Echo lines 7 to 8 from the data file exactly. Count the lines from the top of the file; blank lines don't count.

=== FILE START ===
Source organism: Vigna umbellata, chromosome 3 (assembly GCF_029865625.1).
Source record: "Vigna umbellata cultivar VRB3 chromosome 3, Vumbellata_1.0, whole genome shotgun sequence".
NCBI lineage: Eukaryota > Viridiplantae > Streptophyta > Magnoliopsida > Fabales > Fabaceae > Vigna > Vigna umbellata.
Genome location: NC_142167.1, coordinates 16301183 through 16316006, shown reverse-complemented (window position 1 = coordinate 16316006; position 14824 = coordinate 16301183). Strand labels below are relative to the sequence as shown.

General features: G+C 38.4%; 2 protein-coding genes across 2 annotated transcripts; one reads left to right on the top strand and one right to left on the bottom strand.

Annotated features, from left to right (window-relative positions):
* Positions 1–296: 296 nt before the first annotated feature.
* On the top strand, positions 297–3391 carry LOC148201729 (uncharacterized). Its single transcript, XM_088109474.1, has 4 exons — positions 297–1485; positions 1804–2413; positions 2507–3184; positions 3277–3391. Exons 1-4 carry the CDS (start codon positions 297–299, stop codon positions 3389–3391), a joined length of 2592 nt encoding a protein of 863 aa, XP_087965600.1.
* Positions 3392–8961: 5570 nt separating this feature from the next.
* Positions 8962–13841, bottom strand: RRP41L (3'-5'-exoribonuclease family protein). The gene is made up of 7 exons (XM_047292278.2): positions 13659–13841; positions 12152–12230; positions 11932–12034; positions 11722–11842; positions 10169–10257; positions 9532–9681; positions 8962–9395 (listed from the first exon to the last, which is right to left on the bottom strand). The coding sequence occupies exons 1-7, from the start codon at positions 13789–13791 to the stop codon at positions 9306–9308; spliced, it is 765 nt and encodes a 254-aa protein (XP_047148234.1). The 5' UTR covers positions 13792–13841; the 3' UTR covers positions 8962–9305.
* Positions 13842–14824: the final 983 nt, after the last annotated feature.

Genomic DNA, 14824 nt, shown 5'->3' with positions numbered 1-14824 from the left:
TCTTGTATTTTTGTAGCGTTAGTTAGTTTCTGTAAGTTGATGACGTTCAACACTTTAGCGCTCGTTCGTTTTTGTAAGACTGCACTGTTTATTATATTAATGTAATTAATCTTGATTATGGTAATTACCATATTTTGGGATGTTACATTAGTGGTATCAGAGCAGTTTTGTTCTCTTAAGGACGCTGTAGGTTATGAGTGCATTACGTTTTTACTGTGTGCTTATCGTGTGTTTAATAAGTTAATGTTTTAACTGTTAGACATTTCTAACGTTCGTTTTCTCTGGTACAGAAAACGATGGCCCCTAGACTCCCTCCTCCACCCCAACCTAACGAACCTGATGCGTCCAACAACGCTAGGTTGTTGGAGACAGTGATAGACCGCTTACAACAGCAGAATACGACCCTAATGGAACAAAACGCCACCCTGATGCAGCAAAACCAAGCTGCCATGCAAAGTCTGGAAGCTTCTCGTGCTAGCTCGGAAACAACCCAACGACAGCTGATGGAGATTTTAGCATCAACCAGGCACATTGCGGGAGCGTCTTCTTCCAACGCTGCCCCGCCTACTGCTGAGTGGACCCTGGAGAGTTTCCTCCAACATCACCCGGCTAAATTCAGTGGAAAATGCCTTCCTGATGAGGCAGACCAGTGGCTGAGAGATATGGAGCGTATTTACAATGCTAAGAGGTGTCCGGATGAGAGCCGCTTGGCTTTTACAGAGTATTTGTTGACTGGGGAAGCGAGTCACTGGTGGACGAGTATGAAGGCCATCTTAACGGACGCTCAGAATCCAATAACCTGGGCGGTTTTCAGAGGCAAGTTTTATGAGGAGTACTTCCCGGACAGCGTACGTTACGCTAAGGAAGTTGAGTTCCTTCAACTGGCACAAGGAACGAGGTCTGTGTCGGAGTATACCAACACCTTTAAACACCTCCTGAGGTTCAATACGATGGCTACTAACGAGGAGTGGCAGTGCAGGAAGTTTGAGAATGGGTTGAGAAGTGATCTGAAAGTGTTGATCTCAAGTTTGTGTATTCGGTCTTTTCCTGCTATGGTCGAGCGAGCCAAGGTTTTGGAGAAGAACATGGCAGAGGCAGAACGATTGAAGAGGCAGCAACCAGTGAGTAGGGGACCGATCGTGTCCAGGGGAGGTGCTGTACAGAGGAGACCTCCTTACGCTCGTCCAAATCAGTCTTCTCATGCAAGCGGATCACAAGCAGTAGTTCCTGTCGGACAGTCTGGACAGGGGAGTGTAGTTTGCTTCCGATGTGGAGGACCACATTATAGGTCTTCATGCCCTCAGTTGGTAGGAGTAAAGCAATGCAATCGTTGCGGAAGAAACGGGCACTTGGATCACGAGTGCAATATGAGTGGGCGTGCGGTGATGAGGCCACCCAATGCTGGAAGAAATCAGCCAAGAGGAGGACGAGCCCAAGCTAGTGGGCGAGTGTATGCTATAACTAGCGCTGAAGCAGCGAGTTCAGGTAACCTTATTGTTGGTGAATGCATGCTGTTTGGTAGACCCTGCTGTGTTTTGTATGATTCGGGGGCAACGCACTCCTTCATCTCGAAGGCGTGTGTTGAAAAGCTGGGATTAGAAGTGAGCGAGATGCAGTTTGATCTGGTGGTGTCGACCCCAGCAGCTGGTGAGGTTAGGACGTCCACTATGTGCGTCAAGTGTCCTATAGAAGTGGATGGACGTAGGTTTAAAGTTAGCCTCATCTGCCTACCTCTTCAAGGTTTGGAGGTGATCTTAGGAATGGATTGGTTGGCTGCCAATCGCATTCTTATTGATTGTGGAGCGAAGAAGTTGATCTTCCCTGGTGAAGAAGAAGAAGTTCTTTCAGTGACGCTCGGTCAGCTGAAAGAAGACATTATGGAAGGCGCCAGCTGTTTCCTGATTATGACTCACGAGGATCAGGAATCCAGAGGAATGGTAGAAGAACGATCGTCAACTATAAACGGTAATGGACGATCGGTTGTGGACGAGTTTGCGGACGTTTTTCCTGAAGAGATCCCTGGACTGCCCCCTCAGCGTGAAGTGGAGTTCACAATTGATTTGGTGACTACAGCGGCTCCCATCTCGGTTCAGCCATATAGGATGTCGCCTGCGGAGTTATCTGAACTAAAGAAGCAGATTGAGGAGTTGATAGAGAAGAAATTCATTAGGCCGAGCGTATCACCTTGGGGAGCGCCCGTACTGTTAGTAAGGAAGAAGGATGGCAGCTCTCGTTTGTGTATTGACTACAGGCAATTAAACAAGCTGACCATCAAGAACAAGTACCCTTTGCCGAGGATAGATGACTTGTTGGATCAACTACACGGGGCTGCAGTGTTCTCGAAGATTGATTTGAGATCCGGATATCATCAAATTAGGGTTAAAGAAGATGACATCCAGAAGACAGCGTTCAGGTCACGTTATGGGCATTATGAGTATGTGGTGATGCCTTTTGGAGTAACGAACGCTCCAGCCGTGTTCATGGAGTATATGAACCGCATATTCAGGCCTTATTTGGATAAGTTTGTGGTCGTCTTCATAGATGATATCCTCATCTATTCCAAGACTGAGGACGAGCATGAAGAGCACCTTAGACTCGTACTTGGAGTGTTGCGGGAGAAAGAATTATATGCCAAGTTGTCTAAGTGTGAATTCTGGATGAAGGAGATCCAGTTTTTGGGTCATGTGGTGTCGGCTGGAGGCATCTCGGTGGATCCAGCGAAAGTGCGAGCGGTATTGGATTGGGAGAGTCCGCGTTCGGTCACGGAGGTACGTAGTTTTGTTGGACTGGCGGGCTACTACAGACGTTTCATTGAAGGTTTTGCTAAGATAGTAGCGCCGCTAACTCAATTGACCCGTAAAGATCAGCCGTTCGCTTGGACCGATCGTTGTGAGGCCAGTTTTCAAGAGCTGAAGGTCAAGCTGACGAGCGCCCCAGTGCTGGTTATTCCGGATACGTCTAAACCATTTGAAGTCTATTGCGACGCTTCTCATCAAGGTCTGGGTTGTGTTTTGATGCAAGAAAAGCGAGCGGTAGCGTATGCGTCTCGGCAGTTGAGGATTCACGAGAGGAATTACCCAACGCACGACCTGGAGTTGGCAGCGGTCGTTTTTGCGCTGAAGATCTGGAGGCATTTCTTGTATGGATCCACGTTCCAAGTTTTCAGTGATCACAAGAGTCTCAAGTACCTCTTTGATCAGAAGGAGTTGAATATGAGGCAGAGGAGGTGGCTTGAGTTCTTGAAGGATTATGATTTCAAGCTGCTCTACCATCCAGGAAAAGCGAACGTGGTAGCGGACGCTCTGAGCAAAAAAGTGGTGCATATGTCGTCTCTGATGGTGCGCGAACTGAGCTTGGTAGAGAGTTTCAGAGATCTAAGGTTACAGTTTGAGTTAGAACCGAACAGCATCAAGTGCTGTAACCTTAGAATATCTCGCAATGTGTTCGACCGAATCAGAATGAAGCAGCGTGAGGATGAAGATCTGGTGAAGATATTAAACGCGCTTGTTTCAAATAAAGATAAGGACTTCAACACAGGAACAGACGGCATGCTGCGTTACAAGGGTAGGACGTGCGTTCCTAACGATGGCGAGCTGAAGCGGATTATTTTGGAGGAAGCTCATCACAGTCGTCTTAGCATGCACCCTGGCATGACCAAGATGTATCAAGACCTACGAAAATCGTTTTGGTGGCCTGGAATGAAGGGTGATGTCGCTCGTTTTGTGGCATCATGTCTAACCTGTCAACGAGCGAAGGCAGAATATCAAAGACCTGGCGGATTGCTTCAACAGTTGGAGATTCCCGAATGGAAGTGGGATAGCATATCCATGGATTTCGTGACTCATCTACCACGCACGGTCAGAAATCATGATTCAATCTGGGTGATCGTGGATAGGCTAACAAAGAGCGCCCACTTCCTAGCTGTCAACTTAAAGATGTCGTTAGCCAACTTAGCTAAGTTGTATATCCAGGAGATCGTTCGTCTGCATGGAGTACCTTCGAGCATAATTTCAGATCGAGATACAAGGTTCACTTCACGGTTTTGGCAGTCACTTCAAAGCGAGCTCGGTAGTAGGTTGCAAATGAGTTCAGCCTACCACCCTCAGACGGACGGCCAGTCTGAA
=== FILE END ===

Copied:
* Positions 1–296: 296 nt before the first annotated feature.
* On the top strand, positions 297–3391 carry LOC148201729 (uncharacterized). Its single transcript, XM_088109474.1, has 4 exons — positions 297–1485; positions 1804–2413; positions 2507–3184; positions 3277–3391. Exons 1-4 carry the CDS (start codon positions 297–299, stop codon positions 3389–3391), a joined length of 2592 nt encoding a protein of 863 aa, XP_087965600.1.